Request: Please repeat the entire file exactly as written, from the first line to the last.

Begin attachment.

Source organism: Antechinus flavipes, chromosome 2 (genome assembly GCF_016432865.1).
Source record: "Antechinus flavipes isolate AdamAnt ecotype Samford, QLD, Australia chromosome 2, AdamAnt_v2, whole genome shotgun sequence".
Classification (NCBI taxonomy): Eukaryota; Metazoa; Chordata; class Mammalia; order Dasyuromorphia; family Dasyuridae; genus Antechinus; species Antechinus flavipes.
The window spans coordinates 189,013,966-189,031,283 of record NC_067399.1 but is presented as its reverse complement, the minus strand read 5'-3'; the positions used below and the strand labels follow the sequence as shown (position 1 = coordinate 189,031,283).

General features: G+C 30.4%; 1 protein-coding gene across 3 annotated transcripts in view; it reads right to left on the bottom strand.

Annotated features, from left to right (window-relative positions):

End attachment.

Source organism: Antechinus flavipes, chromosome 2 (genome assembly GCF_016432865.1).
Source record: "Antechinus flavipes isolate AdamAnt ecotype Samford, QLD, Australia chromosome 2, AdamAnt_v2, whole genome shotgun sequence".
Classification (NCBI taxonomy): Eukaryota; Metazoa; Chordata; class Mammalia; order Dasyuromorphia; family Dasyuridae; genus Antechinus; species Antechinus flavipes.
The window spans coordinates 189,013,966-189,031,283 of record NC_067399.1 but is presented as its reverse complement, the minus strand read 5'-3'; the positions used below and the strand labels follow the sequence as shown (position 1 = coordinate 189,031,283).

General features: G+C 30.4%; 1 protein-coding gene across 3 annotated transcripts in view; it reads right to left on the bottom strand.

Annotated features, from left to right (window-relative positions):